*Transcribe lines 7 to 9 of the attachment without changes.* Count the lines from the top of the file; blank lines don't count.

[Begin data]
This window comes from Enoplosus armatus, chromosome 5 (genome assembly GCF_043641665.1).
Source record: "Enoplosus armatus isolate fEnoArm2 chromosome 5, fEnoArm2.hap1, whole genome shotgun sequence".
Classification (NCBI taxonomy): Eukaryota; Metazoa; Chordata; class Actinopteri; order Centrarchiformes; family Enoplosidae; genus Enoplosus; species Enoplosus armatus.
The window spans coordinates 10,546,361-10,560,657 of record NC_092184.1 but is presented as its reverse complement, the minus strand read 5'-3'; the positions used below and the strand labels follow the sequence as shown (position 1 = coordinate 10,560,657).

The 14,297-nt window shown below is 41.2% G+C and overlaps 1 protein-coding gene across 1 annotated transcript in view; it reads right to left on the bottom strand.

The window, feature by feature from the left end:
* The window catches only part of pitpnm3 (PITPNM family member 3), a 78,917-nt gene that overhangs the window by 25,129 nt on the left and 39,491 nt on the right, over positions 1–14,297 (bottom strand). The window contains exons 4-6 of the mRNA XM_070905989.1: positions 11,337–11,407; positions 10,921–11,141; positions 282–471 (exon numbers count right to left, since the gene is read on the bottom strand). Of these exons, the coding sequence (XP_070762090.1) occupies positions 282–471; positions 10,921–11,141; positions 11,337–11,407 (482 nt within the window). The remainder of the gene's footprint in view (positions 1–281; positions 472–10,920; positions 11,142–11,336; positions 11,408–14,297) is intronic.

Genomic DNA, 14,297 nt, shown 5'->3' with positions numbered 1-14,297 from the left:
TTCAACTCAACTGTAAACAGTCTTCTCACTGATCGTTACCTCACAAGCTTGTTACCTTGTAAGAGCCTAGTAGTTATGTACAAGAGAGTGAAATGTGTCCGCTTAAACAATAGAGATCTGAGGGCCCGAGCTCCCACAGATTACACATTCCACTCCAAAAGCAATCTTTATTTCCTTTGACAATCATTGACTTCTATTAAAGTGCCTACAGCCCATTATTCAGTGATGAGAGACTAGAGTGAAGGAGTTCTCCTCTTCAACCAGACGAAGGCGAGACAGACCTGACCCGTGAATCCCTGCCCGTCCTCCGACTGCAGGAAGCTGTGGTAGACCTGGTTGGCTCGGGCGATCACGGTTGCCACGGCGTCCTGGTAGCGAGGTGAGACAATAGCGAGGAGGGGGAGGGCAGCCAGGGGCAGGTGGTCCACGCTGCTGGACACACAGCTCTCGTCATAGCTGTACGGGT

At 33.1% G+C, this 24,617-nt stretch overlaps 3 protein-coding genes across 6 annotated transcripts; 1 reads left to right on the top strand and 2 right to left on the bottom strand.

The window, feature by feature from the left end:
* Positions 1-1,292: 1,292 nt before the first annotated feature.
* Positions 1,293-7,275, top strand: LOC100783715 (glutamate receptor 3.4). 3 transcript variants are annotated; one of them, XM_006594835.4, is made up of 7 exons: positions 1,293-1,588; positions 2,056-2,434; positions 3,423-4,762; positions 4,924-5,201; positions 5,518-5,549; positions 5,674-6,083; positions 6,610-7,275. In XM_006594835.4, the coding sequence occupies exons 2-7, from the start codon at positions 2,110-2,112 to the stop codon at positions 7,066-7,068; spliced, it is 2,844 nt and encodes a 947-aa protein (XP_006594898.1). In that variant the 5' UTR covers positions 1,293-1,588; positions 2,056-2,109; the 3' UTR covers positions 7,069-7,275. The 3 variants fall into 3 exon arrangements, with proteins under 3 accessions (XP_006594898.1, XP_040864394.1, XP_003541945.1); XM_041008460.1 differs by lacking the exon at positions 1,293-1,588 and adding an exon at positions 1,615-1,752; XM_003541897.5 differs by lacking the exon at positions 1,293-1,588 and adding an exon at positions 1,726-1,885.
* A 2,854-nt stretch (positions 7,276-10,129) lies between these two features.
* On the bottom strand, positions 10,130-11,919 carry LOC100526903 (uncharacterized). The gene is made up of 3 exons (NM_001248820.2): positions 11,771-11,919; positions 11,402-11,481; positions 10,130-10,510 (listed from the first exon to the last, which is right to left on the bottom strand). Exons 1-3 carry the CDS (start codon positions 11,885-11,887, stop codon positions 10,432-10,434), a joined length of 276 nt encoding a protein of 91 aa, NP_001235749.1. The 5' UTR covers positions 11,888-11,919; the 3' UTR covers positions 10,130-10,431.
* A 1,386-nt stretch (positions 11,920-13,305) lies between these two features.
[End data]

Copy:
* The window catches only part of pitpnm3 (PITPNM family member 3), a 78,917-nt gene that overhangs the window by 25,129 nt on the left and 39,491 nt on the right, over positions 1–14,297 (bottom strand). The window contains exons 4-6 of the mRNA XM_070905989.1: positions 11,337–11,407; positions 10,921–11,141; positions 282–471 (exon numbers count right to left, since the gene is read on the bottom strand). Of these exons, the coding sequence (XP_070762090.1) occupies positions 282–471; positions 10,921–11,141; positions 11,337–11,407 (482 nt within the window). The remainder of the gene's footprint in view (positions 1–281; positions 472–10,920; positions 11,142–11,336; positions 11,408–14,297) is intronic.

Genomic DNA, 14,297 nt, shown 5'->3' with positions numbered 1-14,297 from the left:
TTCAACTCAACTGTAAACAGTCTTCTCACTGATCGTTACCTCACAAGCTTGTTACCTTGTAAGAGCCTAGTAGTTATGTACAAGAGAGTGAAATGTGTCCGCTTAAACAATAGAGATCTGAGGGCCCGAGCTCCCACAGATTACACATTCCACTCCAAAAGCAATCTTTATTTCCTTTGACAATCATTGACTTCTATTAAAGTGCCTACAGCCCATTATTCAGTGATGAGAGACTAGAGTGAAGGAGTTCTCCTCTTCAACCAGACGAAGGCGAGACAGACCTGACCCGTGAATCCCTGCCCGTCCTCCGACTGCAGGAAGCTGTGGTAGACCTGGTTGGCTCGGGCGATCACGGTTGCCACGGCGTCCTGGTAGCGAGGTGAGACAATAGCGAGGAGGGGGAGGGCAGCCAGGGGCAGGTGGTCCACGCTGCTGGACACACAGCTCTCGTCATAGCTGTACGGGT